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What is COOK?

COOK is not an acronym. The name is supposed to describe the process of transforming one text file into another - just like cooking food or books respectively transforms food or tax payable.

COOK is intended to be used as a

  • Macro preprocessor
  • Document generator
  • Interpreted text-processing language
with an emphasis on transforming and manipulating text files, rather than being a general-purpose language like Perl or C. COOK is designed so that it is easy to read zero or more files containing tabular data then, under the direction of a template file, create an output document. The template file is actually the COOK "program". The program syntax is imbedded in the template file, much like C preprocessor statements are imbedded in your C programs.

In many ways COOK is like the C preprocessor or other preprocessors, however it is designed to be much more powerful by allowing use of the following programming constructs:

  • Structured: uses if, else, endif, for, next and other structured programming syntax.
  • Variables and associative arrays.
  • Read-only list/tree/graph structures initialised from external text files which contain (possibly cross-referenced) tabular data in a quite flexible format. These are accessed using the forall statement.
  • Sorting and searching of the above structures.
  • String manipulations including regular expressions.
  • Integer arithmetic.
  • Subroutines with local variables - called "methods" in the documentation.
  • Output filtering e.g. pagination and tabulation.

What is the Development Status of COOK?

COOK is under active development (only me at the moment). The latest and only release is version 1.0. Being a first release, there will be more than a few problems to shake out.

Implementation is mostly complete for the applications I have in mind, although contact me if you want any extra features. The remaining items which need to be fixed or implemented are:

  • -I include directory handling
  • Floating point. Initially I thought this wouldn't be worth the trouble, but it comes up often enough that it would be useful. Until then, keep track of your own decimal point!
  • Smoother interfacing to the outside world.
  • Better parser error handling. Optimal positioning of those error tokens in the yacc.
  • More extensive string manipulations and mathematical functions.
  • Better 'assembler-friendly' macro definitions.
  • Control over delimiter characters. The example below lies about the ability to change use of braces to other character pairs.
  • Much improved documentation. Most of the documentation is a flat ASCII file, which has had stuff added to it without much planning. I hope to turn it into groff or LaTeX markup.

Some of the above items will only be done if anyone other than me starts to use COOK. After all, I don't need better error handling or doc.

A Little History

COOK started in early 1999 as an attempt to improve part of a documentation-generating tool called Perceps which was based on Perl scripts. I wanted it to run faster and be more flexible. Then I started writing this z2k assembler. I realised that COOK could also be used as a macro preprocessor with slight modification. This explains some of the assembler-oriented features.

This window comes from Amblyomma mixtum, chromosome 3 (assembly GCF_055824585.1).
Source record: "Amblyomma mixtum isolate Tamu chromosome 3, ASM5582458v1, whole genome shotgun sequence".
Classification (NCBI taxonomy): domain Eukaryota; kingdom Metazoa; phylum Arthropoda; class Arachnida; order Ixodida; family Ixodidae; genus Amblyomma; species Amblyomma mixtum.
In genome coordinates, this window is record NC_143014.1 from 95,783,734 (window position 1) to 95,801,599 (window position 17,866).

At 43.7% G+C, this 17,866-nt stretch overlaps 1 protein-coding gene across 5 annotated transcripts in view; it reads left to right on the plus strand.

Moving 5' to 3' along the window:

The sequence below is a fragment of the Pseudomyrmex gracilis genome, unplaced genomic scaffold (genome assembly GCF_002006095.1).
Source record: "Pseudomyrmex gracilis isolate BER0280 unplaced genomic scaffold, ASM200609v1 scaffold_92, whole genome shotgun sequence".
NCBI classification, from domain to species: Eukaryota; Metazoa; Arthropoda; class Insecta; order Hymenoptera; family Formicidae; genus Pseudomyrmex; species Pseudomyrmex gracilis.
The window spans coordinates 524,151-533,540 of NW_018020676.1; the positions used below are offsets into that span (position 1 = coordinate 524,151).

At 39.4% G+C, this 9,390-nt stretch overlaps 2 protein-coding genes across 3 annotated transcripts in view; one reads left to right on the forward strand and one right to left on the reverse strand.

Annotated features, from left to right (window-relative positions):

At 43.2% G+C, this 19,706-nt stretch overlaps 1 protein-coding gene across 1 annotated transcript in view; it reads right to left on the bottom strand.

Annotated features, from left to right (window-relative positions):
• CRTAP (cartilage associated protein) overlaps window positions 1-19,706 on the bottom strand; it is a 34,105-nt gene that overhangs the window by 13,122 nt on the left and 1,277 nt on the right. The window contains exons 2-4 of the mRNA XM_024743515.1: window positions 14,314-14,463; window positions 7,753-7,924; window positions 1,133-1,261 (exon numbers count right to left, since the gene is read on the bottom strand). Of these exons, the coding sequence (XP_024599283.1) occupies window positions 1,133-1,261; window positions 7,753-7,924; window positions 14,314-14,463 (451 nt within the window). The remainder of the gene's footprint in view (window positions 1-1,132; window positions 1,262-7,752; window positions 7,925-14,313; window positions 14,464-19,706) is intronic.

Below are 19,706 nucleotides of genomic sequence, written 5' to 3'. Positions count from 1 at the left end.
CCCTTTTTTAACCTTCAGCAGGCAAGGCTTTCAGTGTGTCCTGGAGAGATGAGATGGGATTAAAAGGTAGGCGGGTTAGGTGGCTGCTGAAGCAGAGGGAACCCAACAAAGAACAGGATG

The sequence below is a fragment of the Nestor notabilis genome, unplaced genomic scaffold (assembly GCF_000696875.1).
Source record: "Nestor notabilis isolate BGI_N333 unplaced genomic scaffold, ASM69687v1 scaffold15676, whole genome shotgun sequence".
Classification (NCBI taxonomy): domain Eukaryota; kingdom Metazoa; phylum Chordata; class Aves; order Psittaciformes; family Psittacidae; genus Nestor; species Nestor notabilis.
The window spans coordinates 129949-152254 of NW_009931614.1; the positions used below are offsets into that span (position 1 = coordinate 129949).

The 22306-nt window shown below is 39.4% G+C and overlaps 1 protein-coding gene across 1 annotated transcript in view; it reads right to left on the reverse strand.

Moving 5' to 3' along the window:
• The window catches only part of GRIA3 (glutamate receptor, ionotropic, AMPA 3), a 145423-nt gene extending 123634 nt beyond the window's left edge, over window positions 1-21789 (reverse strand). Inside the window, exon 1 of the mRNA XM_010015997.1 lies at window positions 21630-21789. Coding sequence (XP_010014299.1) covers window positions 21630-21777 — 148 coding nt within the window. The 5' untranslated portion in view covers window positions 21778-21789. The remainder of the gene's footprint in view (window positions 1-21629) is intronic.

Presently, I use COOK whenever I need to do a bit of text processing, without needing the speed and power of straight C or the great flexibility of general purpose scripting languages.

Examples

The best way for you to get an idea of what COOK is about is to see some examples. The first example demonstrates use of COOK as a macro preprocessor. The second example shows how COOK could generate a PostScript file based on some tabular data.

  1. Using COOK instead of cpp.

    Here is the "traditional" way of using cpp (the C preprocessor) to perform some conditional compilation, and variable substitution:

    #include "my.h"
    #define ARRAY_SIZE 20
    #ifdef NEED_TABLE
    int table[ARRAY_SIZE];
    #endif
    int main(int argc, char ** argv)
    {
      ...
    }
    

    The important elements in the above code are the inclusion of a file my.h and the numeric substitution of 20 for ARRAY_SIZE. This is how the same thing would be expressed using COOK:

    #include "my.h"
    {;ARRAY_SIZE=20;}
    {if (NEED_TABLE)}
    int table[{ARRAY_SIZE}];
    {endif}
    int main(int argc, char ** argv)
    \{
      ...
    \}
    

    Note that the #include is the same, but text substitution is performed rather differently: COOK executes code that is enclosed in braces. This is in distinct contrast to cpp, which will substitute text in almost any context.

    Of course, you will have noticed that the price to pay for this control is that the braces in the C syntax need to be "escaped" with a backslash. This will be objectionable to C programmers! Well, this was supposed to be an example; I'm not recommending that anyone throw away cpp in favour of COOK. As it turns out, you can change the brace characters to be any other distinct opening/closing characters [Note: not implemented yet], but that's a bit too much detail for an overview such as this.

    One final point: the macro variable NEED_TABLE seems to be undefined in both cases. Both cpp and COOK allow specification of one or more initial values for macro variables. Not surprisingly, both accept the same syntax:

    cpp|cook -DNEED_TABLE=1 ...
  2. Processing tabular data.